Oil prices appear to be in the right spot, possibly poised to take the next step higher and forge a new trading range above Brent $45.00 after US crude stocks fell for the third consecutive week and are clearly on a downwards trajectory.
And with product stocks decreasing, favourably for global oil prices, it suggests the demand recovery is continuing to grind higher.
Most of these draws did occur in PADD 3 (Gulf Coast) as net imports start to normalise. However, Cushing (Oklahoma) stocks have risen for 6 consecutive weeks – up 7.7mb (17%) over that period – although we are still far from concerns over hitting ‘tank tops.’
But production curtailments either planned or forced continue to provide the Oil market with the most significant backstop.
US crude production falls
US crude production fell due to the re-benchmarking to the EIA’s Short-Term Energy Outlook’s latest monthly figures, which were lower than previous estimates. Subsequently, US crude production is estimated to be below the March high.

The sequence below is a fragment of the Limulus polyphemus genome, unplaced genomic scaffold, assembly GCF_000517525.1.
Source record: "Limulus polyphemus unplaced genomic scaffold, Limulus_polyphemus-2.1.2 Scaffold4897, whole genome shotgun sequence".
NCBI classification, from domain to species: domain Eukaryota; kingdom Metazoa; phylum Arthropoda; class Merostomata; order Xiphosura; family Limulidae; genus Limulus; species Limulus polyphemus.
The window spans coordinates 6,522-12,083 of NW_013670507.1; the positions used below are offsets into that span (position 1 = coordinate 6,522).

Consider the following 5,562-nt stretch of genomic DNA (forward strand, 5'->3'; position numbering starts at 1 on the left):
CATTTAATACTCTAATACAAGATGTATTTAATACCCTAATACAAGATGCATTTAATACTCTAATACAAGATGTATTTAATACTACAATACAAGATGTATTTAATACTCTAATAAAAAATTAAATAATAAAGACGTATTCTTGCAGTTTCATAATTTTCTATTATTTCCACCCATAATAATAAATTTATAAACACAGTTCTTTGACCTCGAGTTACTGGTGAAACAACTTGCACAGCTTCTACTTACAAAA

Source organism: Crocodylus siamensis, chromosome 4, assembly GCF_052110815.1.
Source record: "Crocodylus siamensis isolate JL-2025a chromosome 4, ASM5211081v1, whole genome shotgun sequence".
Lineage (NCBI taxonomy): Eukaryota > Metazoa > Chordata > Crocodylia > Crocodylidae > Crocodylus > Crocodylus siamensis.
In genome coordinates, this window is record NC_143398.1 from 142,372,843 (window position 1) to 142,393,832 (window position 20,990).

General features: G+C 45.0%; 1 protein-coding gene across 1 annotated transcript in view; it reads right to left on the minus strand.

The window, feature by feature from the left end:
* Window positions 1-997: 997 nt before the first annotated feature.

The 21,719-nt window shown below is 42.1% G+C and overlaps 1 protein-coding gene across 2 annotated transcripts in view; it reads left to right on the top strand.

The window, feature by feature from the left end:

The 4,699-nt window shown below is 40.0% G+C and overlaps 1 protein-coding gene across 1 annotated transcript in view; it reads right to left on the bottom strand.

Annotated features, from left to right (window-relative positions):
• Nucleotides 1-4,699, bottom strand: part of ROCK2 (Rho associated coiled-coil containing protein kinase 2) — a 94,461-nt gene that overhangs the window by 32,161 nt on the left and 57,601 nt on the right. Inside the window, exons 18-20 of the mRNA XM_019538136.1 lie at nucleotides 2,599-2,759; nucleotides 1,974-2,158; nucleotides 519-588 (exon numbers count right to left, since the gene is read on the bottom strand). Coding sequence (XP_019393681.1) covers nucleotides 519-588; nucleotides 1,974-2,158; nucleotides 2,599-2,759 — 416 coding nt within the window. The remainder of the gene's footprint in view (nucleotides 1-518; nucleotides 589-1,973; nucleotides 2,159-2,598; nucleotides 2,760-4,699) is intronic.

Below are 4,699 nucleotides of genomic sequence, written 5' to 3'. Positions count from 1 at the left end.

While complimenting that view, the oil rig count fell last week to reach a new low – down 74% since the start of the year. Just 176 rigs are operating across the US compared to the cycle high of 888 in 2018. And the OPEC + agreement is working as intended.
Oil prices are artificially propped up through OPEC + intervention and US curtailments.
So, oil market sentiment continues to trade in line with the broader markets where risk continues to flourish as investors turn a blind eye to the lack of immediate progress in the negotiations for another stimulus package in the US, but aware that one is coming.
Trade talks? No worries
But even worries around stalled US fiscal talks are partly offset by the US administration’s conciliatory tone on China’s compliance with the “Phase One” trade deal.
The upcoming six-month assessment seems unlikely to prompt any significant fireworks. Also, investor’s optimism remains high on a vaccine cure that is no longer being viewed as a pie in the sky.
Finally, the US dollar’s weakness helps Oil prices in general, but even more so in this environment, as the weaker US dollar reflects a global “risk-on” environment, not a flagging US economy.
It appears the oil markets ladder is well buttressed, so why aren’t Crude prices climbing higher?
Global COVID-19 cases now exceed 20 million, so in the absence of meaningful progress on a Covid-19 vaccine, traders are still looking over their shoulder to where new lockdowns might be necessary. And given the transitory nature of US production, any rebound in US shale output will complicate the bullish view.
Oil markets analysis and insights from Stephen Innes, Chief Global Market Strategist at AxiCorp